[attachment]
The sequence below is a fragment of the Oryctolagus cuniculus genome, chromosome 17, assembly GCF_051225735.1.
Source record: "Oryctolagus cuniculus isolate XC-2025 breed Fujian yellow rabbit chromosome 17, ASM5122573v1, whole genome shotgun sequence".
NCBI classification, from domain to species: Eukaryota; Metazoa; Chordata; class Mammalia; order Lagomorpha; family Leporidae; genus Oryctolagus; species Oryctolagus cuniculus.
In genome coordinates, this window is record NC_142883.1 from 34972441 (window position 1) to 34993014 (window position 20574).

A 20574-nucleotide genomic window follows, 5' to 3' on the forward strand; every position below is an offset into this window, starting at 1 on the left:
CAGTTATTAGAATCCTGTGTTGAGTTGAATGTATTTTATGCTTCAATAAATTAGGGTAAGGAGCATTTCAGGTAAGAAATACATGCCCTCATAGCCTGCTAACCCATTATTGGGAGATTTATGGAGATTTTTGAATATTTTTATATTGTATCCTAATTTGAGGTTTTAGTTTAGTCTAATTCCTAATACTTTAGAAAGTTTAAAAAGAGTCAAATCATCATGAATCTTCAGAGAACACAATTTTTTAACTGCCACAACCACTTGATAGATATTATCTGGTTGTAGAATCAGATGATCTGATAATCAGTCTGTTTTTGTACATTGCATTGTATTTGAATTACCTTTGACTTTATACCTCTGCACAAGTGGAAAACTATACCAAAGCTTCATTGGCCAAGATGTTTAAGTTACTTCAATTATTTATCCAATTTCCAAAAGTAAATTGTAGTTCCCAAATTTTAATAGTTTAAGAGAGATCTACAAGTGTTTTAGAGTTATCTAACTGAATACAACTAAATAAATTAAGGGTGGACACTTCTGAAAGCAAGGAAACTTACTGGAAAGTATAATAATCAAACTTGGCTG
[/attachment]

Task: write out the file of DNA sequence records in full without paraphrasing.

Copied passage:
The sequence below is a fragment of the Oryctolagus cuniculus genome, chromosome 17, assembly GCF_051225735.1.
Source record: "Oryctolagus cuniculus isolate XC-2025 breed Fujian yellow rabbit chromosome 17, ASM5122573v1, whole genome shotgun sequence".
NCBI classification, from domain to species: Eukaryota; Metazoa; Chordata; class Mammalia; order Lagomorpha; family Leporidae; genus Oryctolagus; species Oryctolagus cuniculus.
In genome coordinates, this window is record NC_142883.1 from 34972441 (window position 1) to 34993014 (window position 20574).

A 20574-nucleotide genomic window follows, 5' to 3' on the forward strand; every position below is an offset into this window, starting at 1 on the left:
CAGTTATTAGAATCCTGTGTTGAGTTGAATGTATTTTATGCTTCAATAAATTAGGGTAAGGAGCATTTCAGGTAAGAAATACATGCCCTCATAGCCTGCTAACCCATTATTGGGAGATTTATGGAGATTTTTGAATATTTTTATATTGTATCCTAATTTGAGGTTTTAGTTTAGTCTAATTCCTAATACTTTAGAAAGTTTAAAAAGAGTCAAATCATCATGAATCTTCAGAGAACACAATTTTTTAACTGCCACAACCACTTGATAGATATTATCTGGTTGTAGAATCAGATGATCTGATAATCAGTCTGTTTTTGTACATTGCATTGTATTTGAATTACCTTTGACTTTATACCTCTGCACAAGTGGAAAACTATACCAAAGCTTCATTGGCCAAGATGTTTAAGTTACTTCAATTATTTATCCAATTTCCAAAAGTAAATTGTAGTTCCCAAATTTTAATAGTTTAAGAGAGATCTACAAGTGTTTTAGAGTTATCTAACTGAATACAACTAAATAAATTAAGGGTGGACACTTCTGAAAGCAAGGAAACTTACTGGAAAGTATAATAATCAAACTTGGCTG